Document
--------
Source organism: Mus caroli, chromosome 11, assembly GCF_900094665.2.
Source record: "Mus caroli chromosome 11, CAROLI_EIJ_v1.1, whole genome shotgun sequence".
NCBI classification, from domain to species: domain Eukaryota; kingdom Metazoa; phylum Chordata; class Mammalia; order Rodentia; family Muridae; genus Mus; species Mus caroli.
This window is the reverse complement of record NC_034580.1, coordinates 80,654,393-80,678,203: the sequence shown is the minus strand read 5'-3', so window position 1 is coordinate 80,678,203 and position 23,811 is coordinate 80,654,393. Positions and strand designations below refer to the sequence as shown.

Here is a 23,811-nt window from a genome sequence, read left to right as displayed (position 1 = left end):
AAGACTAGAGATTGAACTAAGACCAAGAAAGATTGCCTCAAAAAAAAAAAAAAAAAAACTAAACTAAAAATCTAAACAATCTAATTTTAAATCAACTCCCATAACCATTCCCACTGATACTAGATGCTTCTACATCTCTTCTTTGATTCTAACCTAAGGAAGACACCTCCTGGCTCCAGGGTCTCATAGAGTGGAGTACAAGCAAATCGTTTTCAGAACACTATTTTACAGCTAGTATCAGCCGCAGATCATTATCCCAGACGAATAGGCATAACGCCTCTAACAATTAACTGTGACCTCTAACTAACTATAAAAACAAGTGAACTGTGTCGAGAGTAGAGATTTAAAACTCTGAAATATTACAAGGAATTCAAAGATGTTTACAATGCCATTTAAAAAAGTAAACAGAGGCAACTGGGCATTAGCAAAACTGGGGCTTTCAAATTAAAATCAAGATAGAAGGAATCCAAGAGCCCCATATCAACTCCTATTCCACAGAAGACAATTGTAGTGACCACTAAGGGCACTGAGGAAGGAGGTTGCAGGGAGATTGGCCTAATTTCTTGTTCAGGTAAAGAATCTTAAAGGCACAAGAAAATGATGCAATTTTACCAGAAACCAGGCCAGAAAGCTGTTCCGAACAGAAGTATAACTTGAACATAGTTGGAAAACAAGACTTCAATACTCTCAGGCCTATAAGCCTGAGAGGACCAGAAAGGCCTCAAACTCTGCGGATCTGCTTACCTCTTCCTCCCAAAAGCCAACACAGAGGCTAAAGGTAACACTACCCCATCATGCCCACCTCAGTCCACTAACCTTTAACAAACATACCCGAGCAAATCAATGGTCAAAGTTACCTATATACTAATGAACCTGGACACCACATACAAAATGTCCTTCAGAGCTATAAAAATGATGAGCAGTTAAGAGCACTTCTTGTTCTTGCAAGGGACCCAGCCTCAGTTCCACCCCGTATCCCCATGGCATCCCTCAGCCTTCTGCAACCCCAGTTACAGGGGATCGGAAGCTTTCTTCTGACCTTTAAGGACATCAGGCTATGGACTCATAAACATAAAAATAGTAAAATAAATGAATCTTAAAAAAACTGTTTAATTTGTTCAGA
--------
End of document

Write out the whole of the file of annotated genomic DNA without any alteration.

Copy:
Source organism: Mus caroli, chromosome 11, assembly GCF_900094665.2.
Source record: "Mus caroli chromosome 11, CAROLI_EIJ_v1.1, whole genome shotgun sequence".
NCBI classification, from domain to species: domain Eukaryota; kingdom Metazoa; phylum Chordata; class Mammalia; order Rodentia; family Muridae; genus Mus; species Mus caroli.
This window is the reverse complement of record NC_034580.1, coordinates 80,654,393-80,678,203: the sequence shown is the minus strand read 5'-3', so window position 1 is coordinate 80,678,203 and position 23,811 is coordinate 80,654,393. Positions and strand designations below refer to the sequence as shown.

Here is a 23,811-nt window from a genome sequence, read left to right as displayed (position 1 = left end):
AAGACTAGAGATTGAACTAAGACCAAGAAAGATTGCCTCAAAAAAAAAAAAAAAAAAACTAAACTAAAAATCTAAACAATCTAATTTTAAATCAACTCCCATAACCATTCCCACTGATACTAGATGCTTCTACATCTCTTCTTTGATTCTAACCTAAGGAAGACACCTCCTGGCTCCAGGGTCTCATAGAGTGGAGTACAAGCAAATCGTTTTCAGAACACTATTTTACAGCTAGTATCAGCCGCAGATCATTATCCCAGACGAATAGGCATAACGCCTCTAACAATTAACTGTGACCTCTAACTAACTATAAAAACAAGTGAACTGTGTCGAGAGTAGAGATTTAAAACTCTGAAATATTACAAGGAATTCAAAGATGTTTACAATGCCATTTAAAAAAGTAAACAGAGGCAACTGGGCATTAGCAAAACTGGGGCTTTCAAATTAAAATCAAGATAGAAGGAATCCAAGAGCCCCATATCAACTCCTATTCCACAGAAGACAATTGTAGTGACCACTAAGGGCACTGAGGAAGGAGGTTGCAGGGAGATTGGCCTAATTTCTTGTTCAGGTAAAGAATCTTAAAGGCACAAGAAAATGATGCAATTTTACCAGAAACCAGGCCAGAAAGCTGTTCCGAACAGAAGTATAACTTGAACATAGTTGGAAAACAAGACTTCAATACTCTCAGGCCTATAAGCCTGAGAGGACCAGAAAGGCCTCAAACTCTGCGGATCTGCTTACCTCTTCCTCCCAAAAGCCAACACAGAGGCTAAAGGTAACACTACCCCATCATGCCCACCTCAGTCCACTAACCTTTAACAAACATACCCGAGCAAATCAATGGTCAAAGTTACCTATATACTAATGAACCTGGACACCACATACAAAATGTCCTTCAGAGCTATAAAAATGATGAGCAGTTAAGAGCACTTCTTGTTCTTGCAAGGGACCCAGCCTCAGTTCCACCCCGTATCCCCATGGCATCCCTCAGCCTTCTGCAACCCCAGTTACAGGGGATCGGAAGCTTTCTTCTGACCTTTAAGGACATCAGGCTATGGACTCATAAACATAAAAATAGTAAAATAAATGAATCTTAAAAAAACTGTTTAATTTGTTCAGA